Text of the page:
You can usually listen to podcasts directly on the websites of those people who make them (see science podcasts on the internet section for examples). However, you can also "subscribe" to podcasts using software like iPodder and iTunes. These programs will automatically download the latest shows, and you can then listen to them on your computer and download them onto an mp3 player. To subscribe to a podcast, you need to know the RSS feed (this information should be on the podcaster's website). iTunes has its own directory, where you can subscribe to a show, simply by clicking the "Subscribe" button.
The link below is to an interactive introduction to podcasting from the BBC along with some FAQ’s.
The link below gives a step by step by step guide to producing podcasts. Although it is a resource developed for Modern Language teachers, it can be used in any curricular area.
Click on the image above to access the LTS podcasting resources.
The Education Podcast Network
Click on the thumbnails below to access a few of the science podcasts available on the internet. They can be used by staff to keep up to date with developments in the sciences or by children during research activities.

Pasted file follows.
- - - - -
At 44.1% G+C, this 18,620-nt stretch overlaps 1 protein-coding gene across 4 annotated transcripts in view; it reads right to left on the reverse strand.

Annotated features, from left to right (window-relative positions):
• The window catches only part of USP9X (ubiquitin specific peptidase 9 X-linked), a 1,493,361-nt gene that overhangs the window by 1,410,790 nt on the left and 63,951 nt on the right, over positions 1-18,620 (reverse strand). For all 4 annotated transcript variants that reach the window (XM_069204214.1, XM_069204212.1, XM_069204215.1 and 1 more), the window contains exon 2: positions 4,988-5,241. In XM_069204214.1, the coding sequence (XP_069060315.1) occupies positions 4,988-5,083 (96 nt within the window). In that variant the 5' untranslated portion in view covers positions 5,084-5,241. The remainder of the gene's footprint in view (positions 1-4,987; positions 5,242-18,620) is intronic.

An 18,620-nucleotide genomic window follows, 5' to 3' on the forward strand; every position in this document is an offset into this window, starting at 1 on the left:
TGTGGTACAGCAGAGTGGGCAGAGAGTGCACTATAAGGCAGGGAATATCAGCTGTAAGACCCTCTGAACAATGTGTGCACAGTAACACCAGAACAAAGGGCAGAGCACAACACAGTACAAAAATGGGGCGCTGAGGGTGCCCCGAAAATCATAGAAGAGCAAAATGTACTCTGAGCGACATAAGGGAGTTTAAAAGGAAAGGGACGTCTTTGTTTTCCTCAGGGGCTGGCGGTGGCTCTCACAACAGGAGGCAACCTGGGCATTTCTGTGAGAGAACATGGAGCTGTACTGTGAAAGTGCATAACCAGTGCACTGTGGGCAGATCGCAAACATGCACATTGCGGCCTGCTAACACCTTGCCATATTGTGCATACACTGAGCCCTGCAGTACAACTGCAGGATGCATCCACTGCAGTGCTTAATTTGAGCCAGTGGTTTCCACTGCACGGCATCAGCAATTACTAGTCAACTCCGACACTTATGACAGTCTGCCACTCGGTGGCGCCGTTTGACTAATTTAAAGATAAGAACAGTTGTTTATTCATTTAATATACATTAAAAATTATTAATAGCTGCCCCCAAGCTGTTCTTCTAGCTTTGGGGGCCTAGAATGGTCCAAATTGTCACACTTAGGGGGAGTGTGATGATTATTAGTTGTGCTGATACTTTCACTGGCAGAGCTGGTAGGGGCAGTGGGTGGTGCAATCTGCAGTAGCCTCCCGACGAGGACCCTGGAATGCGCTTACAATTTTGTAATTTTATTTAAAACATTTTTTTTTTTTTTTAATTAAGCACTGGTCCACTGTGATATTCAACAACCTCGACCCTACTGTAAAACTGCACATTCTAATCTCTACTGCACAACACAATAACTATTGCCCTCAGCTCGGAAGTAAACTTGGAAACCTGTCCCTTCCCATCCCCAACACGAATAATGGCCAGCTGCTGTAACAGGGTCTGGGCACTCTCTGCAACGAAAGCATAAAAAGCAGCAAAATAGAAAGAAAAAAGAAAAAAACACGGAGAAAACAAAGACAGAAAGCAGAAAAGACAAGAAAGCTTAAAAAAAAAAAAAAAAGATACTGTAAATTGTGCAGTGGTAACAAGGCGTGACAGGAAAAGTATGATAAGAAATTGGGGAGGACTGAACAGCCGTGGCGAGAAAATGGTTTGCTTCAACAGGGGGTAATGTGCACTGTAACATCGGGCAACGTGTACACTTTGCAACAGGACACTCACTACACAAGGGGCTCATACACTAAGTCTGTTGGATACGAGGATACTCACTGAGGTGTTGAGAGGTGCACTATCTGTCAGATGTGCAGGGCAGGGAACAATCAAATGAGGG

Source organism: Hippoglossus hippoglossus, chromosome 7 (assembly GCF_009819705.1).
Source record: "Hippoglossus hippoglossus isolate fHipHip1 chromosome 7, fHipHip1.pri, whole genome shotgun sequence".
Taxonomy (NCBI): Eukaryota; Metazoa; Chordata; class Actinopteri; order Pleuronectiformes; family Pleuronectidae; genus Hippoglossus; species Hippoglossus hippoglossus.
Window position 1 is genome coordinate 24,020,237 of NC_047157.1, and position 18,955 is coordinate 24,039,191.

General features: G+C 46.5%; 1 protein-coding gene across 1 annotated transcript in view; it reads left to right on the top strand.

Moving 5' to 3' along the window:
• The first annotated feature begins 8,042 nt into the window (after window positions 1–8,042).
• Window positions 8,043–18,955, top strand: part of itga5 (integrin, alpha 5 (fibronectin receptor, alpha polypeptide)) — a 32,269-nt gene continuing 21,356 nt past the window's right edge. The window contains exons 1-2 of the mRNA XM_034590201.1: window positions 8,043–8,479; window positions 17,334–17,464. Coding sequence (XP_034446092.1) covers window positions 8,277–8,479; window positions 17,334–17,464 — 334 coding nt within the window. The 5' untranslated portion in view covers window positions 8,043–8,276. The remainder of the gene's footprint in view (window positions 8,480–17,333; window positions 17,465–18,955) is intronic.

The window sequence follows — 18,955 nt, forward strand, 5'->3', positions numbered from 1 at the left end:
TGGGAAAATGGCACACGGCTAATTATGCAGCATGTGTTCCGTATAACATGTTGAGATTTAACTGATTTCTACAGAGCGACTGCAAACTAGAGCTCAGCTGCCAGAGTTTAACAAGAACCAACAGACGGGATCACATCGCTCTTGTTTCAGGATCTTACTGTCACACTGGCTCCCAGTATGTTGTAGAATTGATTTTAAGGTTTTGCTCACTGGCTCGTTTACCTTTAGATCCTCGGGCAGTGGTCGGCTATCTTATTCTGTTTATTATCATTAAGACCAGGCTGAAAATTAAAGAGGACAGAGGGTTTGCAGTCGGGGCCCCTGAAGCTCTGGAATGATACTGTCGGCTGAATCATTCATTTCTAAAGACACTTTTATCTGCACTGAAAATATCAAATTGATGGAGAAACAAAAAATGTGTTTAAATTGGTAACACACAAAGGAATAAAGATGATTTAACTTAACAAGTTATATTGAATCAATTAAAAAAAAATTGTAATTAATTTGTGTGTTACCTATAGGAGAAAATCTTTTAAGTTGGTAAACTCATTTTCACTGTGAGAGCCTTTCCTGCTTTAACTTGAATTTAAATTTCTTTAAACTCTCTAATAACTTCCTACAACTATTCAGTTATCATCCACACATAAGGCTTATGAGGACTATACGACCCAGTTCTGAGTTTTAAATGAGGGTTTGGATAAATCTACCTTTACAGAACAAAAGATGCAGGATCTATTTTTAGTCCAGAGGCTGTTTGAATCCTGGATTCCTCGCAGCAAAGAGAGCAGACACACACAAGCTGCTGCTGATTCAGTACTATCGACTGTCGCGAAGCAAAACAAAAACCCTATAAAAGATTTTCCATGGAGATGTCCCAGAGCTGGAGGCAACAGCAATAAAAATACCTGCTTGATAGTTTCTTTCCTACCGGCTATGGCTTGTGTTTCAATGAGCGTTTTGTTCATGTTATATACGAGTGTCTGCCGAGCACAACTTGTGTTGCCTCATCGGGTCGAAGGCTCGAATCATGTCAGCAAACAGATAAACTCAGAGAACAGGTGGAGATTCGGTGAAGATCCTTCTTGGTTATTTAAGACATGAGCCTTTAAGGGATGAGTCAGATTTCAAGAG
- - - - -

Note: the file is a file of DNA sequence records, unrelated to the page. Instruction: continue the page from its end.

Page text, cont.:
Podcasts for educators, schools and colleges
IntroductionThe project has been running with student teachers for the last 3 years. Students work collaboratively to plan, research and produce podcasts on topical science aimed at an S1/2 pupil audience.
Aims The project aim was to develop literacy approaches in promoting learning and teaching in the sciences.
Process The students were given the task of producing a 3 minute podcast which focused them on communicating essential information. The podcasts were submitted online and there was a time period of 48 hours where students could listen to each others podcasts and enter into an online dialogue.
Outcomes The project has developed the literacy skills of the students specifically in talking, listening, reading and writing. It has developed the students confidence in using literacy approaches in science and provided them with an insight in how ICT can be used to enrich the learning environment.
Click on the image above to access the podcasts produced by the teaching students at the University of Strathclyde
David Noble, a Chartered Teacher who teaches in Fife, explains how he has used audio files and podcasting with children.
This education podcast database has been constructed and is maintained by David Noble.
The NASA DIY podcast resource below allows children to use audio, video and images to make their own podcasts. This could be used as an introduction to editing and producing a podcast
Use of Glow
Links to the world of work and careers
Partnership working with higher education, colleges, businesses and learned institutions can give learners insights into the world of work.
Their understanding of the opportunities available to them in the future can be broadened.